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Enterprise Mobility, Embedded Wireless Devices and Robotics

I believe it is useful to not only study current enterprise mobility trends, but also to look at future trends when planning an enterprise mobility strategy.  One of the places to keep an eye on for future trends is the US military.  Why?  The US military must plan years ahead for each new generation of fighter jet or weapons platform, as the technology takes many years to develop and perfect.
Recently US Defense Secretary Robert Gates announced that the Department of Defense will begin planning for the next generation (6th generation) of fighter jets.  One of the most interesting requirements is that it will be capable of being flown pilotless. 
What is the significance of a pilotless fighter jet for those interested in enterprise mobility?  Think about the real time mobile and remote communications required to operate a fighter plane effectively at speeds in excess of the speed of sound.  Think about the mobile security required.  Think about the mobile device management (in this case a fighter jet) required.  You would not want to lose a hundred million dollar fighter and have its data compromised.  Think about the need for real time data and video feeds.  Everything about the concept of having a pilotless fighter jet or pilotless drone will ultimately impact enterprise mobility.
How many of you have ever owned or seen the small robotic vacuum called a Roomba from the company iRobot?  I have.  It was quite interesting to watch it navigate around the room sucking up dust and dog hair.  The company that makes the Roomba also has another lucrative product category which is ground robots.  In this category are the 510 Packbot, 710 Warrior and 210 Negotiator.  These are military grade remote control robots.  They have even evolved to the point of being weapons platforms.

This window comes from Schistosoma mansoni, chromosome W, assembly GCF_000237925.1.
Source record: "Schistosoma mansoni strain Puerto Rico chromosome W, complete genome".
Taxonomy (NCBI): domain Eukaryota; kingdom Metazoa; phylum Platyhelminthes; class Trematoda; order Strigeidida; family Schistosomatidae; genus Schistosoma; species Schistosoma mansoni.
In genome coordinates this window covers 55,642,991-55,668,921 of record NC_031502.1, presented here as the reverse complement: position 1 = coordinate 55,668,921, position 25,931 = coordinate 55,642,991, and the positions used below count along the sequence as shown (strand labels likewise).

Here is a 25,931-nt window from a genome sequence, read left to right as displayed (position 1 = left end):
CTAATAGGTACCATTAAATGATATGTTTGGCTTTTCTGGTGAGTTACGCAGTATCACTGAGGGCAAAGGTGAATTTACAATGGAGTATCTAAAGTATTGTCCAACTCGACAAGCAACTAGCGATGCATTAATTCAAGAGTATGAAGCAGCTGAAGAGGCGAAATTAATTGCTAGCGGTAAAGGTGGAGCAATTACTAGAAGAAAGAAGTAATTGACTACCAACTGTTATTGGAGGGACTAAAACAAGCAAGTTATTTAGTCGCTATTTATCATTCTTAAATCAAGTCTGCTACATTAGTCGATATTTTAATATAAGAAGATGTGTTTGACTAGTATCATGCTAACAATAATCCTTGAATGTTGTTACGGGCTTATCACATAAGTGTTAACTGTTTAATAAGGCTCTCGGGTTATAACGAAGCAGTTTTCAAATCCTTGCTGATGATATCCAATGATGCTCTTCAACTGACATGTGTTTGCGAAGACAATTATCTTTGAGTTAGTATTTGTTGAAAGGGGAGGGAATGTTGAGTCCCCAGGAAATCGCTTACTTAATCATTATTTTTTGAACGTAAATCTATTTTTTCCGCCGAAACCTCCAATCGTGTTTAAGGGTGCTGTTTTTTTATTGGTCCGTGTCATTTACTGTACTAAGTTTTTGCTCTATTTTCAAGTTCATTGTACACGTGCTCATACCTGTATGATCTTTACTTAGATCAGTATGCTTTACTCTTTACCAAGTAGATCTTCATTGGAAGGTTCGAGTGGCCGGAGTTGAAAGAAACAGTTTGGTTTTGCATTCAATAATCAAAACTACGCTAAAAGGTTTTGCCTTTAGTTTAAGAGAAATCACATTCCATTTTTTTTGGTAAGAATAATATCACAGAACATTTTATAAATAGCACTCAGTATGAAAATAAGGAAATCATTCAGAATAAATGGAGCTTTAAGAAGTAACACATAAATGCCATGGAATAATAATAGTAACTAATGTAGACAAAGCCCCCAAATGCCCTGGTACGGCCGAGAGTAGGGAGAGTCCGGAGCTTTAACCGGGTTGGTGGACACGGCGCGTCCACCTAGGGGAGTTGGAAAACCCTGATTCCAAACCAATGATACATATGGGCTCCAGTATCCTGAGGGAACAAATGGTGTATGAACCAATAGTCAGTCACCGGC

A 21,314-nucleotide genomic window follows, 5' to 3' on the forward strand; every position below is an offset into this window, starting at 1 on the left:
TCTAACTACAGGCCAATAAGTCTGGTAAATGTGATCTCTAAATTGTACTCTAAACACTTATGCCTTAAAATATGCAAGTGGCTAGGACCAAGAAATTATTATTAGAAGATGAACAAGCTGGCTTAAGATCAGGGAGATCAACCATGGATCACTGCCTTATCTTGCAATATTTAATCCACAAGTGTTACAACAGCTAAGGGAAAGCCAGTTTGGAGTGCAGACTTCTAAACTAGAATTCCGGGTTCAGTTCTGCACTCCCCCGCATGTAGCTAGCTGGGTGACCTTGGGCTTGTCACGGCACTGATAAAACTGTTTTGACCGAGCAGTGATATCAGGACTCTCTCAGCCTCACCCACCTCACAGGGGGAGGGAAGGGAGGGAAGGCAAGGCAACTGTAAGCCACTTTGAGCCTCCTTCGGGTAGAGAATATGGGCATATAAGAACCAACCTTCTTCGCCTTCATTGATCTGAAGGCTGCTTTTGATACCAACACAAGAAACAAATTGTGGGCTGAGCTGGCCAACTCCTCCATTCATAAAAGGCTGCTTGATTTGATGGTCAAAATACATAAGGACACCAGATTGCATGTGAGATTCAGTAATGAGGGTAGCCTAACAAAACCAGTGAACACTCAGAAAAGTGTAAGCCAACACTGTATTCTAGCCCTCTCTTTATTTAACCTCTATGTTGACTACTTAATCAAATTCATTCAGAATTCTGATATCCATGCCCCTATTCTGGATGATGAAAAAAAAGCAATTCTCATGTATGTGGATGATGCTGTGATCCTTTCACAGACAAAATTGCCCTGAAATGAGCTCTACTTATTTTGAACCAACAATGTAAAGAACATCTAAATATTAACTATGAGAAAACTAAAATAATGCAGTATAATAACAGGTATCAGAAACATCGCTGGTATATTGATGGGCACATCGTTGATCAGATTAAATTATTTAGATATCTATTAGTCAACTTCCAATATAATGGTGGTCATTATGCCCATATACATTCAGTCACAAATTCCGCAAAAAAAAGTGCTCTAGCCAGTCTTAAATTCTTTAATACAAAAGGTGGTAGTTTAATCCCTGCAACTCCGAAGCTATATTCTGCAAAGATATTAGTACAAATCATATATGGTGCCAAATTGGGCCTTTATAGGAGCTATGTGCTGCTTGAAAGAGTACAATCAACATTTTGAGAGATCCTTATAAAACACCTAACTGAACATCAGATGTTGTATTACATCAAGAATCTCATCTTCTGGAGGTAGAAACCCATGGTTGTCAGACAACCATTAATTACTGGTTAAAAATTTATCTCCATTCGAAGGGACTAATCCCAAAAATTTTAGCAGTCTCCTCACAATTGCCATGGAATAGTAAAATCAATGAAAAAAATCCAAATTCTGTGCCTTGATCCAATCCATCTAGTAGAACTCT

What do these ground robots have to do with enterprise mobility?  These are increasingly sophisticated mobile devices.  They are mobile data collectors that can support a wide array of sensors, robotic arms, GPS tracking and surveillance equipment (live video, night vision, infrared, etc.) that require real time and secure mobile data exchanges. The military is now ordering these kinds of mobile devices by the tens of thousands.  The military now has ongoing debates about which tasks are best suited for robots and which are best suited for humans.  Often the high level of danger makes a robot a better choice than a human soldier.

Embedded wireless sensors are increasingly being used in many industries today.  In fact, the MNOs (mobile network operators) see embedded wireless devices and M2M (machine to machine) solutions as major growth areas for them to sell data plans.  Often these embedded wireless sensors send small updates of measurement data to a central manage solution on a schedule.  It could be pressure gauges, electrical substations, irrigation canal levels, etc.

Again I ask the question, “What does this have to do with enterprise mobility?” The answer is everything.  Increasingly consumer appliances and industrial equipment, vehicles and high value assets will come with small, inexpensive wireless sensors that report their status to a central asset management, field services or plant maintenance system.  This information needs to be integrated, analyzed and incorporated into maintenance schedules, work orders systems and perfect plant strategies.

I recognize that many companies are just now trying to mobilize their ERPs and workforces, but just as the military must plan for the future, companies should also recognize where the trends are pointing and plan today to support these fast evolving technologies of the future. 

I recommend that you ask your mobile platform vendor about their ability to support M2M communications as part of your overall selection criteria.

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